I am working on a problem for an online class that I'm struggling to figure out.

I'm given these premises: 1. (H > (A > B)) (The > sign here represents conditional) 2. (~K & ~B) 3. (~A > K)

The desired conclusion is ~H.

My hunch tells me I need to use negation introduction on premises 2 and 3 to derive ~~A and ~~B, from which point I can use negation elimination to derive A and B. Does anyone have an idea of how to approach this?

Edit: Here is what I have so far. My work as of 6:05PM, 6/18.

  • 1
    Are you sure this is correct? ~K in 2 contradicts K in 3.
    – MarkOxford
    Jun 18, 2018 at 22:09
  • My bad. It's actually 3. (~A > K). Sorry! I'm going to revisit this now myself, but help would still be appreciated.
    – ephemeron
    Jun 18, 2018 at 22:44

4 Answers 4


Using the natural deduction proof checker associated with the forall x: Calgary Remix, I get the following:

enter image description here

  • Thanks for your answer! Can you explain to me what MT and DNE mean?
    – ephemeron
    Jun 18, 2018 at 23:10
  • MT means Modus Tollens and DNE means Double Negative Elimination. @ephemeron Jun 18, 2018 at 23:13
  • 2
    I worked it out and this works well - we don't use MT in this class but I figured out how to get there already with our own methods. I didn't think to use H as an assumption, which was the key here. Thank you for your help!
    – ephemeron
    Jun 18, 2018 at 23:38

The desired conclusion is ~H.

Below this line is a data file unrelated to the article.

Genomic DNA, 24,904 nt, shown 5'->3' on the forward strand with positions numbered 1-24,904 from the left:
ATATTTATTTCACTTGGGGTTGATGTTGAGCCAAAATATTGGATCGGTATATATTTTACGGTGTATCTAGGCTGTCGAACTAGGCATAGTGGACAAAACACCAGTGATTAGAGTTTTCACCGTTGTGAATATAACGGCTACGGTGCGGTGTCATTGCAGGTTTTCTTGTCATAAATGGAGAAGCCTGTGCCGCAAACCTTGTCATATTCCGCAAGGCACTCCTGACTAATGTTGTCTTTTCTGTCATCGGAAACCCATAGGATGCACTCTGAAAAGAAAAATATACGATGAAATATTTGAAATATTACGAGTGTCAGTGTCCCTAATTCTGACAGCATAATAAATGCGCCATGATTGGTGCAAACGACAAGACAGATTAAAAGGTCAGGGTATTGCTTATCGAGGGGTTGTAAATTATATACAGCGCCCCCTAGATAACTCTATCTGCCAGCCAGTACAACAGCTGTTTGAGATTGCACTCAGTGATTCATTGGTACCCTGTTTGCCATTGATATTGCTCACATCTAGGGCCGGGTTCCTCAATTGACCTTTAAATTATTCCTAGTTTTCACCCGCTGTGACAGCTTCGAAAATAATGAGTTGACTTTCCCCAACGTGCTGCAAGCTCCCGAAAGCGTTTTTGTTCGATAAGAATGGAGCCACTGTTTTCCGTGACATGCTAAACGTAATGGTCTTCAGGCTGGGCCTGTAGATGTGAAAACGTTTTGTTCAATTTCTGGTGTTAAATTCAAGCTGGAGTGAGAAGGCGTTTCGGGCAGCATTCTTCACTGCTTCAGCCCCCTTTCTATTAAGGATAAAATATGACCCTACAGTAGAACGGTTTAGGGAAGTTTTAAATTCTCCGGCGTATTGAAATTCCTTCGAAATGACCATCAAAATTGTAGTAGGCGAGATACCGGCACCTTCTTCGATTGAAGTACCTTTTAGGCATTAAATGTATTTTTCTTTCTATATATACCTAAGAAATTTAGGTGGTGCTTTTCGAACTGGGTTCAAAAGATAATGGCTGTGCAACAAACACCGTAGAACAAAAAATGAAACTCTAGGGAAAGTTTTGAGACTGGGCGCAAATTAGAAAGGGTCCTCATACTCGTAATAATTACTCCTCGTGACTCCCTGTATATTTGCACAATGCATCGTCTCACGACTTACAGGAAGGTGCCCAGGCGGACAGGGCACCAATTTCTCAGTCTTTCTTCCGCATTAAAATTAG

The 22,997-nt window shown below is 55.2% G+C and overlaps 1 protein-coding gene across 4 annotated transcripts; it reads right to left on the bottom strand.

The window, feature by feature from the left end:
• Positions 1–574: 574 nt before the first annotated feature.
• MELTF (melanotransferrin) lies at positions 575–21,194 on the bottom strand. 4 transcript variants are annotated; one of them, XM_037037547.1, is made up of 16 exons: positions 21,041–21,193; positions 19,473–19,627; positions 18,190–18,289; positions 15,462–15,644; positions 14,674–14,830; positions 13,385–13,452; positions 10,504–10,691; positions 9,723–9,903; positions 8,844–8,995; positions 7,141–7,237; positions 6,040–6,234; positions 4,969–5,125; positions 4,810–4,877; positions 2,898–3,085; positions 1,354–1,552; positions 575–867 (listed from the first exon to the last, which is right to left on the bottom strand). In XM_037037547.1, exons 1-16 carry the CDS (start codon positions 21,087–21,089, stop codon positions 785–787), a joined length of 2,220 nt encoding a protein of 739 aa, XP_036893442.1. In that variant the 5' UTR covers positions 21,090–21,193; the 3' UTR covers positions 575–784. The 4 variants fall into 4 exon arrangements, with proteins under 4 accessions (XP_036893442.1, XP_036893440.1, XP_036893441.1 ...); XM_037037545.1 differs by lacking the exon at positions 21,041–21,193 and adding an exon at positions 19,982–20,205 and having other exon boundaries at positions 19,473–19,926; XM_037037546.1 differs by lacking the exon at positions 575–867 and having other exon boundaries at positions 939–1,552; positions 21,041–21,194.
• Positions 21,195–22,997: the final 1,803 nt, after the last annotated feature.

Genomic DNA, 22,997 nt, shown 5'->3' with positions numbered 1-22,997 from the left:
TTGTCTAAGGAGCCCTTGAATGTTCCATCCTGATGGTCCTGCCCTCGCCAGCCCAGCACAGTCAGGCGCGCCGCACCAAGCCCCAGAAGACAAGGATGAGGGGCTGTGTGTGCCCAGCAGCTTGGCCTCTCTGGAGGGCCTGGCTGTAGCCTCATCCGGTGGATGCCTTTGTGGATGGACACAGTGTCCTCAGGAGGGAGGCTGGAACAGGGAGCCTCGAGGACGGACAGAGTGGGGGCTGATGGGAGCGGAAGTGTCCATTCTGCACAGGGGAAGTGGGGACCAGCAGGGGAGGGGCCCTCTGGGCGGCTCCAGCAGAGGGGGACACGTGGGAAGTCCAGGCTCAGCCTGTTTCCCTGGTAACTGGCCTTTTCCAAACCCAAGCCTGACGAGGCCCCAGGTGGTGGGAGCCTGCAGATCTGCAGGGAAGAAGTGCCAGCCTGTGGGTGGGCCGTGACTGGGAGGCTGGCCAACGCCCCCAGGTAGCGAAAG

1. H thus (A thus B). Premise.

  2. If (A thus B) is false, then not-H is true, by modus tollens. So proving not-H is our goal. Do the premises show that (A thus B) is false?

  3. (A thus B) means (not-A or B). Equivalence.

  4. The denial of (not-A or B) is (not-(not-A or B)).

  5. (not-(not-A or B)) means (A and not-B). Equivalence. Thus (A and not-B) is what we must show to be true. Proof of this relation will negate H.

  6. Not-K and not-B. Premise

  7. Not-B. Simplification.

  8. Not-K. Simplification

  9. Not-A thus K. Premise

  10. A is true. By modus tollens, as (not-A thus K) is the premise, but not-K is true.

  11. (A and not-B). Adjunction. Thus the negation of (A thus B) has been shown.

  12. Not-H is true. By modus tollens


From 2 we have ~K.

(~K & ~B) > ~K

Putting it to 3 we have A.

((~A > K) & K) > A

Now let's assume A > B. From 2 we have ~B. Therefore, if A > B then ~A.

((A > B) & ~B) > ~A

For simplicity, let us use new variable C to denote A > B.

C = (A > B)

Thus, C is false and we conclude ~H.

((H > C) & ~C) > ~H

  • What do you mean by "putting it into 3"? Also, I updated the question since it had a typo - hopefully you caught that. Also, can you explain your 4th line a little more? I think I got to that point on my own, but I don't know how you can conclude ~H from it.
    – ephemeron
    Jun 18, 2018 at 23:01
  • "Putting it into 3" means conjunction, as you can see from next string. Yes, I saw you updated the question, otherwise I would not answer since it led to 0 answer instead of ~H.
    – rus9384
    Jun 18, 2018 at 23:10

The original post mostly had the right idea. Negation Elimination subproofs are required, we just need to nest them. Assume H and then assume A, aiming to derive contraditions to eliminate the assumptions.

  1|  H > (A > B)         Promise
  2|  ~K & ~B             Promise
  3|_ ~A > K              Promise
  4|  |_ H                Assumed
  5|  |  A > B            > Elimination 4,1
  6|  |  |_ A             Assumed
  7|  |  |  B             > Elimination 6,5
  8|  |  |  ~B            & Elimination 2
  9|  |  ~A               ~ Introduction 5,7,8
 10|  |  K                > Elimination 9,3
 11|  |  ~K               & Elimination 2
 12|  ~H                  ~ Introduction 4,10,11

You must log in to answer this question.

Not the answer you're looking for? Browse other questions tagged .